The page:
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How warmer spring temperatures can impact the Pacific Northwest

Earlier spring temperatures can lengthen the growing season, supporting longer pollen allergy seasons that start earlier and stick around for longer.

SEATTLE — Warming spring temperatures typically follow a pattern of warmer seasons intruding on the cold of winter. It results in an earlier beginning of spring and throws the timing of natural events into misalignment, according to Climate Central, an independent organization researching climate change.

For instance, earlier snowmelt can result in changes in water availability and challenges to the breeding of native fish. Earlier spring temperatures can also lengthen the growing season, supporting longer pollen allergy seasons that start earlier and stick around for longer.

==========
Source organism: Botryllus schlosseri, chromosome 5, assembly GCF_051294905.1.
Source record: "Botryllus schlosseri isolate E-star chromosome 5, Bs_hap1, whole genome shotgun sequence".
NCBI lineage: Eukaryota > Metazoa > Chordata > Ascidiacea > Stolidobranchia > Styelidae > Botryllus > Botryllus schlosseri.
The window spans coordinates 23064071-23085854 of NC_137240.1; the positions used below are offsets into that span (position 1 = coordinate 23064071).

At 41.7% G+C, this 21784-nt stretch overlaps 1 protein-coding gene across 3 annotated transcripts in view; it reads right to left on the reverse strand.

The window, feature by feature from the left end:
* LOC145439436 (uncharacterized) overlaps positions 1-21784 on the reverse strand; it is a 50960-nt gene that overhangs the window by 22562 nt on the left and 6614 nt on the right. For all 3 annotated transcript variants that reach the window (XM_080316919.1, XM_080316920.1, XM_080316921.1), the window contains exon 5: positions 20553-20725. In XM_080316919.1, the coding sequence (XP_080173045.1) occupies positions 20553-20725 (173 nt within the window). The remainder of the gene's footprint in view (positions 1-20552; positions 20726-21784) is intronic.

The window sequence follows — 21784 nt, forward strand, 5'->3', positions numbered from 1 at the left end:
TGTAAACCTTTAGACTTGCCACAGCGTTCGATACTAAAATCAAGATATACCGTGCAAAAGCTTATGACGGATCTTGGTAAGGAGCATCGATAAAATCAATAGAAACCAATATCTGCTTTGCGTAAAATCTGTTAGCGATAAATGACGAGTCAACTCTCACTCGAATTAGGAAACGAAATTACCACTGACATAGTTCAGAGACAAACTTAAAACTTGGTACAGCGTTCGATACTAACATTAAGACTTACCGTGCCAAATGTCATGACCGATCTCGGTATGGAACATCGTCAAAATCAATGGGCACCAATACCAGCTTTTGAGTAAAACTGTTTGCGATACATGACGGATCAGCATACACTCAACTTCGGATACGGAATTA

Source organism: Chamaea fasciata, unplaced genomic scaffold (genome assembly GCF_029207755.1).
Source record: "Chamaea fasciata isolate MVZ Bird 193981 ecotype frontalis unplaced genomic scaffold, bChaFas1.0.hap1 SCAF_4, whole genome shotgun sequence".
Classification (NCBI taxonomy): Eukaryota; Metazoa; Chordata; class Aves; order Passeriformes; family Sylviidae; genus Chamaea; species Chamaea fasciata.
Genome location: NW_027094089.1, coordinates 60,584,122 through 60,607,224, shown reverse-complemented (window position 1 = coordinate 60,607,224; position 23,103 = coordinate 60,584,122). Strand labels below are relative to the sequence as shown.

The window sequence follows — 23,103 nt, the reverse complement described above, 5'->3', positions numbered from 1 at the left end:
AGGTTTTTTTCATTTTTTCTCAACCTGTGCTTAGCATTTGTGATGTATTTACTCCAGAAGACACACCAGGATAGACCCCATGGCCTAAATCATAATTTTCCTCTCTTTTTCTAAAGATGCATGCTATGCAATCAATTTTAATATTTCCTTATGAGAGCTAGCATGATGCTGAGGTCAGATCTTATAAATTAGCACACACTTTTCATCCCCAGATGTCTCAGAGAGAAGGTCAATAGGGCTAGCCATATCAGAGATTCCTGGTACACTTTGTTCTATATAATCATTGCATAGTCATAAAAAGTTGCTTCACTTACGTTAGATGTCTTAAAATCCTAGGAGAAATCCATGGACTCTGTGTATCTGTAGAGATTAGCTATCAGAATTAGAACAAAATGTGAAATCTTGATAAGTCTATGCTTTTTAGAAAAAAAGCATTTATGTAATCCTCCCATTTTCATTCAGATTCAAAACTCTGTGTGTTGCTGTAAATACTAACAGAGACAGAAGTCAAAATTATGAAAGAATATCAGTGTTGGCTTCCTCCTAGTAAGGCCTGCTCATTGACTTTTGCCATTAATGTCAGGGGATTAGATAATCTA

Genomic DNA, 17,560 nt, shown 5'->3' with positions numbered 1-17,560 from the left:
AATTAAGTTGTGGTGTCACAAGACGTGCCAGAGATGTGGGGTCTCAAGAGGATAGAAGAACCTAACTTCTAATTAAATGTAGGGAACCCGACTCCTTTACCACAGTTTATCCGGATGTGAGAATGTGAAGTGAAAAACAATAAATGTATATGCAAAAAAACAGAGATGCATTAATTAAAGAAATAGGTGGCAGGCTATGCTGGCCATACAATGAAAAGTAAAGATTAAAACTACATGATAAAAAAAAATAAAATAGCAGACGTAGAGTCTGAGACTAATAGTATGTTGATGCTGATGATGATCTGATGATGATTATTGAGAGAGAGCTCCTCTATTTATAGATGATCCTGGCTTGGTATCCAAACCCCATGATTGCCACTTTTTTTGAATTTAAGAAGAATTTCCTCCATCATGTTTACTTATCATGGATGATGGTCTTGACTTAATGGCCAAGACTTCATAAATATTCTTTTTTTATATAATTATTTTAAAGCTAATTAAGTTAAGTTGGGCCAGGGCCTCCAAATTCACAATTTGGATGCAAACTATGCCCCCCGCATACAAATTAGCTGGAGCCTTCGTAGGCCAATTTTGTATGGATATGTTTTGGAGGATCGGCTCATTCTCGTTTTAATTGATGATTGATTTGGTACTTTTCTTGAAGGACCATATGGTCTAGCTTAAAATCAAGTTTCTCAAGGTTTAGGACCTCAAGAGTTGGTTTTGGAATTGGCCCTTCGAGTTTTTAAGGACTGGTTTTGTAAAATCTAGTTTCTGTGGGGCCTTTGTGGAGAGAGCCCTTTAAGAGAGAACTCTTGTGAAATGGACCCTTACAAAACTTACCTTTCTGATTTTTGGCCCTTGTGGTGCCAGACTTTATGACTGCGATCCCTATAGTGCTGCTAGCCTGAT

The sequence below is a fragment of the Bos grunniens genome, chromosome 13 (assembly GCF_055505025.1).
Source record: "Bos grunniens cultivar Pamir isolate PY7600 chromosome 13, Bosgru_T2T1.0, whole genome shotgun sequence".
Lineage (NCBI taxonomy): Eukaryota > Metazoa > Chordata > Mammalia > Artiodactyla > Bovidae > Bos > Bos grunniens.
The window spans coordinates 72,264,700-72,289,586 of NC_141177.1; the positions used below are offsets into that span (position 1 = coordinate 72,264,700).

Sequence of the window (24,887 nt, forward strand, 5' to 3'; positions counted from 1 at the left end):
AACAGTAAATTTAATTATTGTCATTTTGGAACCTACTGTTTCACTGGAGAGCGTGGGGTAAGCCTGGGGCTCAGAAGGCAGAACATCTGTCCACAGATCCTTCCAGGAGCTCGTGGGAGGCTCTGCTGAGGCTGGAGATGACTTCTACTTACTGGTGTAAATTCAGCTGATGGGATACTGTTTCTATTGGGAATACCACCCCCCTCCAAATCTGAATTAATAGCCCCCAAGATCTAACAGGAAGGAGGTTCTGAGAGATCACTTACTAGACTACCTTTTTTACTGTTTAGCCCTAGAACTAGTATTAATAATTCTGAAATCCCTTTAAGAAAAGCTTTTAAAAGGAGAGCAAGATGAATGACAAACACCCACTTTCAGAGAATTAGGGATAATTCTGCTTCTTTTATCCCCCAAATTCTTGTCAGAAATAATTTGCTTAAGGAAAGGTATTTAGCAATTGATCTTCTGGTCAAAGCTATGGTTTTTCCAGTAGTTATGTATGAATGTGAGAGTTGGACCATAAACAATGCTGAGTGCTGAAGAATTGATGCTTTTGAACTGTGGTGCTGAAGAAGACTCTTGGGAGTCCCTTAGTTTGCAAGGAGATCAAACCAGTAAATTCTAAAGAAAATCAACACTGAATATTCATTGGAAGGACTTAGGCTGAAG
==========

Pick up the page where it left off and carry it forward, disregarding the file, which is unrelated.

Over many years of collecting weather data (climatology), a warming trend of average spring temperatures have been noted for a number of regions across the country, including in the Pacific Northwest. 

Credit: Climate Central Group
The chart shows the average spring temperatures rising from 1970 through 2020.

Data from Climate Central also shows there have been 16.2 more warm spring days above normal from 1970 through 2020.

Credit: Climate Central Group
The chart shows the more warm spring days above normal from 1970 through 2020.

As with the daily variability of weather, we experience variability in seasons as well. This spring, even with warmer average temperatures in the past, the Climate Prediction Center has called for March, April and May in the Pacific Northwest to have equal chances of above normal, normal or below normal probabilities of a temperature trend.